Even today, with more disruptive technologies looming on the horizon, supply chains are mostly administered through systems that include dashboards and information delivered to remote tablets. What used to be a paper-based process has evolved into a more dynamic digital environment, with software specifically designed for supply chains. Now, warehouse and assembly line workers have been asked to take on a tech aptitude — to read dashboards, use predictive analytics or RPA tools, and look at data rather than rely on their experience and know-how honed over years on the job.
Overall, many respondents in our survey have confidence in the abilities of their supply chain teams, but about one in four do not consider their people to be experts at emerging technologies, a worrisome result given technology’s potential impact on supply chain efficiency. With more than half of companies planning to use drones and RPA within three years, a gap in digital skills is rapidly getting wider.
More broadly, respondents agreed that their supply chain leadership and workforce had the skills to manage an end-to-end supply chain today — but wholly 80% said their workforce needed new digital skills to maintain their competitiveness.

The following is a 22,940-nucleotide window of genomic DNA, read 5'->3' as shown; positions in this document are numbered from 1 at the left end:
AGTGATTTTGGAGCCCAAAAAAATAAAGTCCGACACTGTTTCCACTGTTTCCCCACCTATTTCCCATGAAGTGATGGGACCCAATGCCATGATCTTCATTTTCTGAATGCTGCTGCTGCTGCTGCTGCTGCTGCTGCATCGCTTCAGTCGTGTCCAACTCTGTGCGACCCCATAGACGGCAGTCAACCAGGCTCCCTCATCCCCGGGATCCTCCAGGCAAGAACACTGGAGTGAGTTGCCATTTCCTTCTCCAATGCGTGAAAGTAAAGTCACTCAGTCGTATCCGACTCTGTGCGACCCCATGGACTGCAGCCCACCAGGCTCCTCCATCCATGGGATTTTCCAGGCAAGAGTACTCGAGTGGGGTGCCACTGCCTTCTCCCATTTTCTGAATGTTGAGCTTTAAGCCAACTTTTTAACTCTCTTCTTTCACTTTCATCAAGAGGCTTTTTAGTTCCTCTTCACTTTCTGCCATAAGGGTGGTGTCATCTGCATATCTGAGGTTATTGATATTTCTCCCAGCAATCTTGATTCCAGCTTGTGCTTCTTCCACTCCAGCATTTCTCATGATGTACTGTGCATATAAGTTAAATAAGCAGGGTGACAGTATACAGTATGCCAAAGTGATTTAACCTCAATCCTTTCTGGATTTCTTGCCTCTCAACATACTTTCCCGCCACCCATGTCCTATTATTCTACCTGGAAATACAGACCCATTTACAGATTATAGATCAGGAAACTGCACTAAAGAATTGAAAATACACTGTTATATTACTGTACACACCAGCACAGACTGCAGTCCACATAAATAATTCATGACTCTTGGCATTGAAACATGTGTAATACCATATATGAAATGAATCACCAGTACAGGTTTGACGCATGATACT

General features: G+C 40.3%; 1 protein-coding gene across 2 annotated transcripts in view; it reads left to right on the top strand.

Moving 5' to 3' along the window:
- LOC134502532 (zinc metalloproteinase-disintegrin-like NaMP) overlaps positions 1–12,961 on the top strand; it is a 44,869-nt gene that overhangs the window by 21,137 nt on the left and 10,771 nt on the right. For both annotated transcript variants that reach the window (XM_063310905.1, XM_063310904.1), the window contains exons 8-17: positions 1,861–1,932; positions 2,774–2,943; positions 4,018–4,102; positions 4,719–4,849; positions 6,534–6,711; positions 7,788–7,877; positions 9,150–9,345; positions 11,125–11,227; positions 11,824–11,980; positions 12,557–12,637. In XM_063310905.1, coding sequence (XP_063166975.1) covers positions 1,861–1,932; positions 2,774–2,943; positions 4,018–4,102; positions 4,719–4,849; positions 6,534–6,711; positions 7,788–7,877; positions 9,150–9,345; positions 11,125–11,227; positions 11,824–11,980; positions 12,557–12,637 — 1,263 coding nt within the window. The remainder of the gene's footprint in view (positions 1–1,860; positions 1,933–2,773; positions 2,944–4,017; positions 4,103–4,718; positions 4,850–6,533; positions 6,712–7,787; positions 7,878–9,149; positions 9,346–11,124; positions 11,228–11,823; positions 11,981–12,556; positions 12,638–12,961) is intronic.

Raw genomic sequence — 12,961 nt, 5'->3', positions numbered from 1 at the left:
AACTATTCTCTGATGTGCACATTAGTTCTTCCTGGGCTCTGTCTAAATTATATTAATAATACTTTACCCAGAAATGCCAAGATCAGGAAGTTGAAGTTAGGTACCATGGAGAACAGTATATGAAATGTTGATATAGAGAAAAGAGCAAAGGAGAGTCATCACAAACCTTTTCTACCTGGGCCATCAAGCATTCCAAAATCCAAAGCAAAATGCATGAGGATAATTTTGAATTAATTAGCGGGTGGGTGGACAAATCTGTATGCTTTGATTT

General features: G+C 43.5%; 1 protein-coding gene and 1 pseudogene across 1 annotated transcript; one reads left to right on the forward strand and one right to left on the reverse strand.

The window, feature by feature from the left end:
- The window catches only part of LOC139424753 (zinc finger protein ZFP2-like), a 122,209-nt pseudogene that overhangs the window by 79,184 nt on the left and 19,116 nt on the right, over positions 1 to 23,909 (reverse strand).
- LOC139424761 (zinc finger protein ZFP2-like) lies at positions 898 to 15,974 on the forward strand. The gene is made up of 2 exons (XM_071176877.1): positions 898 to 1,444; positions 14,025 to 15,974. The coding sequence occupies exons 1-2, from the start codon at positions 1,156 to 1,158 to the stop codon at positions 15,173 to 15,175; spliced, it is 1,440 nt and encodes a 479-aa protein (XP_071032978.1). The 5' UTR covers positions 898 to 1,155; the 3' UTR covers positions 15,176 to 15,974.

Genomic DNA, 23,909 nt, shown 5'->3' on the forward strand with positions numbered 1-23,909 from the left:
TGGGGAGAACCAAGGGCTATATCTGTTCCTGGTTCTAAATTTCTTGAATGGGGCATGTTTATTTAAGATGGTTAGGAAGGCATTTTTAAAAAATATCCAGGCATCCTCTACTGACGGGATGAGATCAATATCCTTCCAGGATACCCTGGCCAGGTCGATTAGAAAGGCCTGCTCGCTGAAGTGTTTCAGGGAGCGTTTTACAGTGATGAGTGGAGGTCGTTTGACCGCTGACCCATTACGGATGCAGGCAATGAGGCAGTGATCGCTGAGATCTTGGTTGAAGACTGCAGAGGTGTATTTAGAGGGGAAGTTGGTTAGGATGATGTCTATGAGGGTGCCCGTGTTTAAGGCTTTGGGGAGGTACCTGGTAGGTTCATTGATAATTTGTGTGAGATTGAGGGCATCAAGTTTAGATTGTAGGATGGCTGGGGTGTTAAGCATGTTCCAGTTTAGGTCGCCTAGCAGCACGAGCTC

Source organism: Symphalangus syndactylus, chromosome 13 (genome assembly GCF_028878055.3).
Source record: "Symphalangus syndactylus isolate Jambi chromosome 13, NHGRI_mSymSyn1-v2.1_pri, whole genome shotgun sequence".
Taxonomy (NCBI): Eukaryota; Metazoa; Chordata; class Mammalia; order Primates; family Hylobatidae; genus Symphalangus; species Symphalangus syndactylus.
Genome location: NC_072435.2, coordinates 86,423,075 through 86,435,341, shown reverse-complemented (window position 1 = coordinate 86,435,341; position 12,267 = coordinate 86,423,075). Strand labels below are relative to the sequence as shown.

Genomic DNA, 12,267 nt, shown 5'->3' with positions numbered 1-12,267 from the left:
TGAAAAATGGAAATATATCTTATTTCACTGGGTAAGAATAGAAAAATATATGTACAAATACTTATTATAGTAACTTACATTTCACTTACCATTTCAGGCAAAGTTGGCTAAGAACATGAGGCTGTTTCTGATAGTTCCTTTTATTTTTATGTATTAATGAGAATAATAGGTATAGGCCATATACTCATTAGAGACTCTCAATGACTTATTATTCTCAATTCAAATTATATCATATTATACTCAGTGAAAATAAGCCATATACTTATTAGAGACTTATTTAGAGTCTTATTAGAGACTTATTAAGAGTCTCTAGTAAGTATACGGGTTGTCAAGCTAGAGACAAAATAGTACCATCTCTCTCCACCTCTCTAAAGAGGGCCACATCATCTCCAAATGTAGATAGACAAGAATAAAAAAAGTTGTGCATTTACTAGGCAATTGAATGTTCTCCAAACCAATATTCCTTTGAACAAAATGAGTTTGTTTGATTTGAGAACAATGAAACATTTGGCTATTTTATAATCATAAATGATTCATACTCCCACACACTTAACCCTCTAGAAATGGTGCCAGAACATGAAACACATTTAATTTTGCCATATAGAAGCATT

Digital skills are supported by an increasing need to communicate effectively, collaborate across internal and external boundaries, and connect with employees to maintain motivation, to name a few desired abilities. Without the ability to inspire and align broad networks of supply chain professionals, digital data goes only so far. While supply chain leaders cited creating a digitally enabled supply chain as their No. 1 priority, balancing interpersonal and technology skills wasn’t far behind, as the No. 3 priority.
And the challenges? The top two are budget constraints and talent. How does one build new operations and a new base of talent to power those operations — without a lot of money to spend?
To consider the options, we must first understand the interplay of the elements that make up a successful framework for the future.
Assessing what you do and how it’s done
Like most functions, the supply chain workforce is influenced by both the operating model (how you do things and how your business is set up) and the operating environment (how your workers are managed and work together). In other words: your business model and your workforce model (see figure 2).